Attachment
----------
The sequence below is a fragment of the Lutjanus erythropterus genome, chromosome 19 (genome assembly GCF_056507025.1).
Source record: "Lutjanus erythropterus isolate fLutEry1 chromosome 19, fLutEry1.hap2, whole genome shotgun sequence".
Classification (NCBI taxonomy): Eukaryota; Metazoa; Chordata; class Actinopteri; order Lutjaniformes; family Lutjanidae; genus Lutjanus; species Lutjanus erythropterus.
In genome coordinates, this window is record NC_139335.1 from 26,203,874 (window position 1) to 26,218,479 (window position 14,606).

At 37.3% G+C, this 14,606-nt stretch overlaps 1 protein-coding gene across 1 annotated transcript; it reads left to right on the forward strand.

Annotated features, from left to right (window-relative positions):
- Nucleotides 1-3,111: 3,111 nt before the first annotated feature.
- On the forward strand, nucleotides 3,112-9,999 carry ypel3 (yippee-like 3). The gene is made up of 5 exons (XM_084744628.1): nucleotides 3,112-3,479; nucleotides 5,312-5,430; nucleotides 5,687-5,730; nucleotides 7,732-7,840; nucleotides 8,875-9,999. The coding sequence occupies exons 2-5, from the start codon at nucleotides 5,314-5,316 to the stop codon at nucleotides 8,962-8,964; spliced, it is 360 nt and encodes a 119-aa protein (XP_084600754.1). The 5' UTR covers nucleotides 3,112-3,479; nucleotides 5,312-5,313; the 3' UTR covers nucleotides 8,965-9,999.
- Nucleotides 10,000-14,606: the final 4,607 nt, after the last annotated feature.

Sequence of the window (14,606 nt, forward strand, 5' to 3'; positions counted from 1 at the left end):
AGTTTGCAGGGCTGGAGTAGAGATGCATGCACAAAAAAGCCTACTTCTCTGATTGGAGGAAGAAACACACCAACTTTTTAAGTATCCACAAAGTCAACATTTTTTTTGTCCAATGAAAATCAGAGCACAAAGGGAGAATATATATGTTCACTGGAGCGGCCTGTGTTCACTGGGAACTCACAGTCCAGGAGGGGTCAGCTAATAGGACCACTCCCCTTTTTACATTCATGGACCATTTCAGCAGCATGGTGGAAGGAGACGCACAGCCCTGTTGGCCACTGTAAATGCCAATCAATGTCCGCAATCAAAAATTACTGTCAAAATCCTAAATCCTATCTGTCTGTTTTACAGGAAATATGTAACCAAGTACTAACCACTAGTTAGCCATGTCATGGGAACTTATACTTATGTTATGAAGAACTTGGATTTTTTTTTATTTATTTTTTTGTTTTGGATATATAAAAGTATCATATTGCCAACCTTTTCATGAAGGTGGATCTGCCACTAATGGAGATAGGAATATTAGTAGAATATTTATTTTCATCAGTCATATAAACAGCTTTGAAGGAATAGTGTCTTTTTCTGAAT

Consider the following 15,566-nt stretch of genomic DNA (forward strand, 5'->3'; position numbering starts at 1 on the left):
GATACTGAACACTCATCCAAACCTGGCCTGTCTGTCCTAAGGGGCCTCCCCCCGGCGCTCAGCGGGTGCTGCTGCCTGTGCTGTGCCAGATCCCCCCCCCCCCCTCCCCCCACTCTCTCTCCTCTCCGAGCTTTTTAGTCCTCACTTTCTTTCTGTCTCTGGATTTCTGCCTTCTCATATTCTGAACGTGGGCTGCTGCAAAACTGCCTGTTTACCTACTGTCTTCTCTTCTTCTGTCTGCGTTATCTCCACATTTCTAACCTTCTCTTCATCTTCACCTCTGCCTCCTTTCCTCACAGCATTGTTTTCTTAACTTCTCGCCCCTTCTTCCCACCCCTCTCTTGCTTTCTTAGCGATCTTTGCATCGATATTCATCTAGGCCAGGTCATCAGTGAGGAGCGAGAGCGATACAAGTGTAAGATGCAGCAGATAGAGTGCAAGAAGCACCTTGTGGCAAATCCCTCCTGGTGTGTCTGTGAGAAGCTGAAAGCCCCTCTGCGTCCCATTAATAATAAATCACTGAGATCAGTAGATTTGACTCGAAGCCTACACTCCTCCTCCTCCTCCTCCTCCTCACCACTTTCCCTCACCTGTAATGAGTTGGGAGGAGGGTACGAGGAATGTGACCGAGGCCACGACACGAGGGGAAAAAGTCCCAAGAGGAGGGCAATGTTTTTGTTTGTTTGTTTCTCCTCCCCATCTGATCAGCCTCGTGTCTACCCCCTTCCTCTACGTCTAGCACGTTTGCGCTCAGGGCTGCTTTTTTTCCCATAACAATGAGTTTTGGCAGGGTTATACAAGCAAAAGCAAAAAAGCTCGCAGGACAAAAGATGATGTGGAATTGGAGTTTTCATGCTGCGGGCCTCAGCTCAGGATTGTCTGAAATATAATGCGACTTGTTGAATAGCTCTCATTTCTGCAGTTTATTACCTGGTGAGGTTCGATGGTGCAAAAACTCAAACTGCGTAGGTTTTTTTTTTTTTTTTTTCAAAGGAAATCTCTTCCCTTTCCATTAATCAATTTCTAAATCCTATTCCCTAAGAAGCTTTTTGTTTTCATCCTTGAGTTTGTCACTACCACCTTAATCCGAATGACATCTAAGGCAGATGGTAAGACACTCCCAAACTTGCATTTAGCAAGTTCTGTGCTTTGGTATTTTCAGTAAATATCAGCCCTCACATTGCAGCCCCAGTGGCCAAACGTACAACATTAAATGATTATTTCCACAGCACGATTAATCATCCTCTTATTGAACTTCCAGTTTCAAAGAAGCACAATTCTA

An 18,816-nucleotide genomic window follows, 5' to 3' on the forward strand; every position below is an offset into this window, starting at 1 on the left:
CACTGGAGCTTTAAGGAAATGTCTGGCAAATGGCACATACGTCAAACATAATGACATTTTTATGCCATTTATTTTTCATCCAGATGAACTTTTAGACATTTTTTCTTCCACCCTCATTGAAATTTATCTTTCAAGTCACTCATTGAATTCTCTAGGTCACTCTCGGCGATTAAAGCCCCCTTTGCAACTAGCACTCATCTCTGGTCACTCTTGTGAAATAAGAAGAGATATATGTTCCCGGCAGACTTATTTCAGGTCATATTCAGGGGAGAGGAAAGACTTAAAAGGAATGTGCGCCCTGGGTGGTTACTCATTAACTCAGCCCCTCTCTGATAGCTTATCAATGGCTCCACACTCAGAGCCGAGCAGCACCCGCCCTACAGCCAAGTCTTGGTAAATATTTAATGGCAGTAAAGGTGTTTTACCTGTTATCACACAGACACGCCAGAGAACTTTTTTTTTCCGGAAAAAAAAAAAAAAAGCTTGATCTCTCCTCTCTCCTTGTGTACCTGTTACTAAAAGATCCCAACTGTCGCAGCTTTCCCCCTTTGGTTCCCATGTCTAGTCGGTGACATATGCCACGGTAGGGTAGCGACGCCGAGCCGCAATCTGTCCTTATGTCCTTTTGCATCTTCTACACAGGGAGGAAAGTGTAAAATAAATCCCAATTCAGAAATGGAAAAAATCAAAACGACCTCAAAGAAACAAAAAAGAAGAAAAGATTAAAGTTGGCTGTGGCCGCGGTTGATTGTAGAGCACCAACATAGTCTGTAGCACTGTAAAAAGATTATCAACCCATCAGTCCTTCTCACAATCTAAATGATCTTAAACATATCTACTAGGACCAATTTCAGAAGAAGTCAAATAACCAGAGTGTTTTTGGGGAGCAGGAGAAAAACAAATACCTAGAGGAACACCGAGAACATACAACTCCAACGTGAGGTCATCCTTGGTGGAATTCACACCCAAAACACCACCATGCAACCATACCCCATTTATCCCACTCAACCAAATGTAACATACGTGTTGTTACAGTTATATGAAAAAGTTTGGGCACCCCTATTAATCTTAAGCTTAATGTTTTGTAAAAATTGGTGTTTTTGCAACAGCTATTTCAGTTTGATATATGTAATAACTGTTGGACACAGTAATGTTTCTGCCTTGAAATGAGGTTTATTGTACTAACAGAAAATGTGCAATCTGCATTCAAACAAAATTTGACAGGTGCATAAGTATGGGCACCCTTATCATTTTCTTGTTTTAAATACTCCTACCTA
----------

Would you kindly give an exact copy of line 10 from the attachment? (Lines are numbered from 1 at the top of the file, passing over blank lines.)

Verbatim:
Sequence of the window (14,606 nt, forward strand, 5' to 3'; positions counted from 1 at the left end):